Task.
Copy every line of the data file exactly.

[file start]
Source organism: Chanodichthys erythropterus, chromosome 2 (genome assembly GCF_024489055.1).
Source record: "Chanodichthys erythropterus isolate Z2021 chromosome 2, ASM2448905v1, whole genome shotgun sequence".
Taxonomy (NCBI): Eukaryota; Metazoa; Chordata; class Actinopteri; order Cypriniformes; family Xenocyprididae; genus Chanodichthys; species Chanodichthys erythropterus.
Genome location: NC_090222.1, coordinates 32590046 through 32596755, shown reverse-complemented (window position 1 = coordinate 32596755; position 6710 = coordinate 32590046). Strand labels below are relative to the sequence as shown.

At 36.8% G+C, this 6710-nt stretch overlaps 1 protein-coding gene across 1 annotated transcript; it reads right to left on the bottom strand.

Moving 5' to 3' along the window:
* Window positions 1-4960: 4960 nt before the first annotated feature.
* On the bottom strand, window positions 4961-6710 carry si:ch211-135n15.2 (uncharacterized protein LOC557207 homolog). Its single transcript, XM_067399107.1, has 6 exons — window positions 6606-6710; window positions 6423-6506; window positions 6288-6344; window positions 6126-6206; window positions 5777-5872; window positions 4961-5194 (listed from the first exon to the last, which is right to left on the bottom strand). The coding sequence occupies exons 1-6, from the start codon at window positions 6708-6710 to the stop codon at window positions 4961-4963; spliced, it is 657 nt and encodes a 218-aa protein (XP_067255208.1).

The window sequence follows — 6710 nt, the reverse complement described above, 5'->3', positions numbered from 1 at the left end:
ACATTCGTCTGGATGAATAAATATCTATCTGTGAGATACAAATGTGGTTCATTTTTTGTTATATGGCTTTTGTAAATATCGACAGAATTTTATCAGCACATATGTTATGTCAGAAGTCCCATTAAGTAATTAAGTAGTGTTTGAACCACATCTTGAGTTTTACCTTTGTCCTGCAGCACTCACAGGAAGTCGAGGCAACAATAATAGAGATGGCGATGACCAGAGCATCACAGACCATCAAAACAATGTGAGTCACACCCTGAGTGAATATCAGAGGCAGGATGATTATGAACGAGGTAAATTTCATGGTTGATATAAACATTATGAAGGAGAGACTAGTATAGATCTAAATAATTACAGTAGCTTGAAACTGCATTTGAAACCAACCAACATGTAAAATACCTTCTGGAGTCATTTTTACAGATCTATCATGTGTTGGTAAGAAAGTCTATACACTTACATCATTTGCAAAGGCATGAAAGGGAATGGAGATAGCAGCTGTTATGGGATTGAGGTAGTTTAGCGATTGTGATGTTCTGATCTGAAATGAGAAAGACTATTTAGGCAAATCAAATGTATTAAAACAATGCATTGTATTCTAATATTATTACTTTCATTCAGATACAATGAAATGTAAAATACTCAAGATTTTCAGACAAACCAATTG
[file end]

Source organism: Chanodichthys erythropterus, chromosome 2 (genome assembly GCF_024489055.1).
Source record: "Chanodichthys erythropterus isolate Z2021 chromosome 2, ASM2448905v1, whole genome shotgun sequence".
Taxonomy (NCBI): Eukaryota; Metazoa; Chordata; class Actinopteri; order Cypriniformes; family Xenocyprididae; genus Chanodichthys; species Chanodichthys erythropterus.
Genome location: NC_090222.1, coordinates 32590046 through 32596755, shown reverse-complemented (window position 1 = coordinate 32596755; position 6710 = coordinate 32590046). Strand labels below are relative to the sequence as shown.

At 36.8% G+C, this 6710-nt stretch overlaps 1 protein-coding gene across 1 annotated transcript; it reads right to left on the bottom strand.

Moving 5' to 3' along the window:
* Window positions 1-4960: 4960 nt before the first annotated feature.
* On the bottom strand, window positions 4961-6710 carry si:ch211-135n15.2 (uncharacterized protein LOC557207 homolog). Its single transcript, XM_067399107.1, has 6 exons — window positions 6606-6710; window positions 6423-6506; window positions 6288-6344; window positions 6126-6206; window positions 5777-5872; window positions 4961-5194 (listed from the first exon to the last, which is right to left on the bottom strand). The coding sequence occupies exons 1-6, from the start codon at window positions 6708-6710 to the stop codon at window positions 4961-4963; spliced, it is 657 nt and encodes a 218-aa protein (XP_067255208.1).

The window sequence follows — 6710 nt, the reverse complement described above, 5'->3', positions numbered from 1 at the left end:
ACATTCGTCTGGATGAATAAATATCTATCTGTGAGATACAAATGTGGTTCATTTTTTGTTATATGGCTTTTGTAAATATCGACAGAATTTTATCAGCACATATGTTATGTCAGAAGTCCCATTAAGTAATTAAGTAGTGTTTGAACCACATCTTGAGTTTTACCTTTGTCCTGCAGCACTCACAGGAAGTCGAGGCAACAATAATAGAGATGGCGATGACCAGAGCATCACAGACCATCAAAACAATGTGAGTCACACCCTGAGTGAATATCAGAGGCAGGATGATTATGAACGAGGTAAATTTCATGGTTGATATAAACATTATGAAGGAGAGACTAGTATAGATCTAAATAATTACAGTAGCTTGAAACTGCATTTGAAACCAACCAACATGTAAAATACCTTCTGGAGTCATTTTTACAGATCTATCATGTGTTGGTAAGAAAGTCTATACACTTACATCATTTGCAAAGGCATGAAAGGGAATGGAGATAGCAGCTGTTATGGGATTGAGGTAGTTTAGCGATTGTGATGTTCTGATCTGAAATGAGAAAGACTATTTAGGCAAATCAAATGTATTAAAACAATGCATTGTATTCTAATATTATTACTTTCATTCAGATACAATGAAATGTAAAATACTCAAGATTTTCAGACAAACCAATTG